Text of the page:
Sweet and spicy.

The second evening, after a busy day of sightseeing and lounging by the pool while the little one napped, we grilled pizzas for dinner. My favorite combination was the mushroom, olive, and tomato with mozzarella, but the prettiest entry (which was also very tasty) was the fennel, mushroom, pesto, and goat cheese pizza.

Gorgeous noms.

On Sunday morning before we left, they bid us bon voyage with a Cretan cauliflower omelet from a cookbook they picked up on their recent trip to Greece. It was delicious. Plus, we even left with cuttings from Bob’s fig trees to start in Texas, and some of Leslie’s homemade jams.

Lovely parting gifts.

This was a bittersweet visit for us, since Bob and Leslie embody pretty much everything we’ve loved about living in California. The wine, the food, the gardening… that’s pretty much the California lifestyle, to me. Ah, well. Hopefully we can do some California livin’ in Texas!

Pizzas on the grill

So, you know that fall-ish weather I was talking about a week ago? Not so much anymore. It has been in the 90s here for the past few days. I don’t know why Indian Summer always surprises me, but it does. Fall is such a tease.

In any case, the other day we decided it was too darn hot to cook inside, so we scrapped our previous meal plan (cauliflower mac and cheese) and made grilled pizzas instead. Pizzas on the grill are one of our summer staples, since they’re easy, tasty and versatile. As luck would have it, a few weekends ago we had a get-together at our house and made a ton of dough ahead, some of which was already chilling in the freezer, pre-grilled and ready to go.* We also happened to have plenty of awesome tomatoes on the counter, basil growing in the yard, and some shredded mozzarella, so pizza margherita was a given.

Tomatoes. Om nom nom.

* This is one of Pat’s favorite tricks, since making the dough is the most time-consuming part of grilling pizzas. He uses Cook’s Illustrated’s recipes for wheat and herb pizza doughs. Trader Joe’s also makes great refrigerated pizza dough that’s ready to use, which takes one step out of the process.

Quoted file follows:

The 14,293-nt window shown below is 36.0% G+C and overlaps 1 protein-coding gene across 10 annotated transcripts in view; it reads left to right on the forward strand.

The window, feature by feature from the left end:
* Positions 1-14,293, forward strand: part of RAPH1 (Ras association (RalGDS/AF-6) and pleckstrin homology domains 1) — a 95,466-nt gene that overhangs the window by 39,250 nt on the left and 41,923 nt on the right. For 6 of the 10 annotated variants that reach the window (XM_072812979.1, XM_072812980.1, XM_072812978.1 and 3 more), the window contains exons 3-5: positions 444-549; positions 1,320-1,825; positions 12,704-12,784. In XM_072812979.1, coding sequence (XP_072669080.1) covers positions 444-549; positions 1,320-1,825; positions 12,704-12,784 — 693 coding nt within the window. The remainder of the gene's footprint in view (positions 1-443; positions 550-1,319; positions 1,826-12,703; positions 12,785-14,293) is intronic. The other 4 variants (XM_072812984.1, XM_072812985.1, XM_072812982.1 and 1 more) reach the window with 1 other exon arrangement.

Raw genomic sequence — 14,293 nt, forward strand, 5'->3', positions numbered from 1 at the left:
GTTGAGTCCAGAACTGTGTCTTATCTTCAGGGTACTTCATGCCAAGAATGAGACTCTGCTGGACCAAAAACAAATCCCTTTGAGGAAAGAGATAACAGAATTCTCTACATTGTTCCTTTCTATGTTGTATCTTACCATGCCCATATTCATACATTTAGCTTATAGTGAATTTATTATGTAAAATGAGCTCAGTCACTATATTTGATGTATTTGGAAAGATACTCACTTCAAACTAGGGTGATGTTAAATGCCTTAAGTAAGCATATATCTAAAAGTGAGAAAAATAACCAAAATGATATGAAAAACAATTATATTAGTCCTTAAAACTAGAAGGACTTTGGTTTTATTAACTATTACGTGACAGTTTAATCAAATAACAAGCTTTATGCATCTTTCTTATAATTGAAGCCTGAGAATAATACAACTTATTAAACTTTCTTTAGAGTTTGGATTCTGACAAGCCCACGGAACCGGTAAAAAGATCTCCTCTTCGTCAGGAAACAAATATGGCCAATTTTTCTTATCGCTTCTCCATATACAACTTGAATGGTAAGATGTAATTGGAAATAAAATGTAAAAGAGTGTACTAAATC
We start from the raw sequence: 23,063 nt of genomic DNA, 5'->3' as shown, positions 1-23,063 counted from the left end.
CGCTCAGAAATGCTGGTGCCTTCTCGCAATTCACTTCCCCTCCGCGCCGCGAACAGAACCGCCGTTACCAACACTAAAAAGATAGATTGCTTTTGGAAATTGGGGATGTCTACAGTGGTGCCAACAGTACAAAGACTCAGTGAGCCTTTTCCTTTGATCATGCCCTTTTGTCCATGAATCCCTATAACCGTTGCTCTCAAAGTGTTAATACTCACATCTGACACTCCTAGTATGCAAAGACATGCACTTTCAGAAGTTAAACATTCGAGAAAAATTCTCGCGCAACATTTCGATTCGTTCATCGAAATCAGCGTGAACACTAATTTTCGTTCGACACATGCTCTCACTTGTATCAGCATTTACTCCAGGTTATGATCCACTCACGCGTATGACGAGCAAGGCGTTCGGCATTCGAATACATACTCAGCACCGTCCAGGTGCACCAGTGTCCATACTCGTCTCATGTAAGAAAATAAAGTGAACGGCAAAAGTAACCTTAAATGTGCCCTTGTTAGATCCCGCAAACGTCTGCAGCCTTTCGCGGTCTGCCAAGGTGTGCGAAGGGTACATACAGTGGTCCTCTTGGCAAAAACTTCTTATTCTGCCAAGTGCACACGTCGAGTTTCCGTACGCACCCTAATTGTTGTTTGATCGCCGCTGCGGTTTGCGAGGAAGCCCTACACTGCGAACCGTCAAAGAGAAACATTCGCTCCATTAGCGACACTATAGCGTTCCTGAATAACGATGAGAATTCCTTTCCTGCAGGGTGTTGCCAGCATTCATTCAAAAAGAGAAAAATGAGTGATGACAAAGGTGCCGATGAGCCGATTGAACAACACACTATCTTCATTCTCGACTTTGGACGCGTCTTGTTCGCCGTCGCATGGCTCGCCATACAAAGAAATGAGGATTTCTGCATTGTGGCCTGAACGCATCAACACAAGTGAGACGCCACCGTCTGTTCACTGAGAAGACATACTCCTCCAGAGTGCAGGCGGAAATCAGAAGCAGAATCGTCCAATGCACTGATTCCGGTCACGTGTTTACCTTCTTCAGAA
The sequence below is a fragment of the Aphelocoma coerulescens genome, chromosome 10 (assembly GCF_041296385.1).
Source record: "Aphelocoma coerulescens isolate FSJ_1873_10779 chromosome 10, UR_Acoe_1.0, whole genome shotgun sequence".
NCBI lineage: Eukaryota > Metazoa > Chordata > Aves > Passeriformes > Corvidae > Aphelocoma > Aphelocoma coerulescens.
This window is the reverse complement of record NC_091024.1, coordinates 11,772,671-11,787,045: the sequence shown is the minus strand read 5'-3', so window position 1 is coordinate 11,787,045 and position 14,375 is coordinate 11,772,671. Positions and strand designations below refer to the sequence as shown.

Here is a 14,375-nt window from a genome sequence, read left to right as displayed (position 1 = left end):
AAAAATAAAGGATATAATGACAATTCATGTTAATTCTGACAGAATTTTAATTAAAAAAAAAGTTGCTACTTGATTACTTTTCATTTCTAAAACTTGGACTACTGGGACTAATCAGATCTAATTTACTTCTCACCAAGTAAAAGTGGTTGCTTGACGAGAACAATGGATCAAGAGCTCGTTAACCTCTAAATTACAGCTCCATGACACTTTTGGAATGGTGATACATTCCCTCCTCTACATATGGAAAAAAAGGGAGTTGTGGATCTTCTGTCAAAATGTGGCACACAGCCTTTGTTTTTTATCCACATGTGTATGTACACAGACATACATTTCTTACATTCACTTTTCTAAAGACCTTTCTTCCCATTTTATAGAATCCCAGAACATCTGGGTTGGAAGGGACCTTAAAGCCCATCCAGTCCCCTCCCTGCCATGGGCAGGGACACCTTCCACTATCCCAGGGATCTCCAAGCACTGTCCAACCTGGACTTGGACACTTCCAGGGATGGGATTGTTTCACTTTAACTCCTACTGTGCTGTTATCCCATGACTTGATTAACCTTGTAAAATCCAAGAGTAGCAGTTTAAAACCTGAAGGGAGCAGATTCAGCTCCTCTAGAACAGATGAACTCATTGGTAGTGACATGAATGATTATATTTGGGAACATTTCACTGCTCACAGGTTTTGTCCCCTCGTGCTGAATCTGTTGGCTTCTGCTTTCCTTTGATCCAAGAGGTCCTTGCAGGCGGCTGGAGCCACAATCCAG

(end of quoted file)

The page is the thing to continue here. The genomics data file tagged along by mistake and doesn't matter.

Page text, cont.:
We also had a head of radicchio in the fridge, and the CSA newsletter suggested quartering and grilling it and serving it with a nice drizzle of balsamic vinegar and some shaved parmesan.

Good stuff.

It was great as a starter salad, but the interior was a little bitter. The outer leaves were tender and wonderful with the balsamic, though, so maybe it just could have used a little longer on the grill.

We had quite a large head of radicchio, and the hubby was feeling inspired, so we also made a couple of pizzas with grilled radicchio, balsamic vinegar, just a sprinkle of mozzarella and shaved parmesan.

Dinner is served.

Using a great balsamic vinegar is key. It’s expensive, but worth it, since a little goes a long way.

Hello, gorgeous.

Although hubby is the pizza chef, I’ll pass along his secrets for the public good. Prepare the dough on a well-floured surface, and then sprinkle the top with olive oil and good salt. Heat the grill to medium-high heat, and using your hand, quickly flip the crust onto the grill. Cook on one side for 5-8 minutes. Move once in the first 30 seconds or so to make sure it doesn’t stick to the grill, and stab a few times with a fork once bubbles start to appear. Turn over and cook for about 2 minutes. The second side will be undercooked, but that’s okay. Add your toppings** to the well-cooked side, and then put it back on the grill to finish cooking. Voila!

** One of our favorite combinations is sautéed greens, garbanzo beans, mozzarella, parmesan and harissa. Good stuff.

Grilled pizzas are great for casual parties, too, since everyone can make their own. It both reduces the cooking burden on the hosts and makes sure everyone gets what they want. Win-win!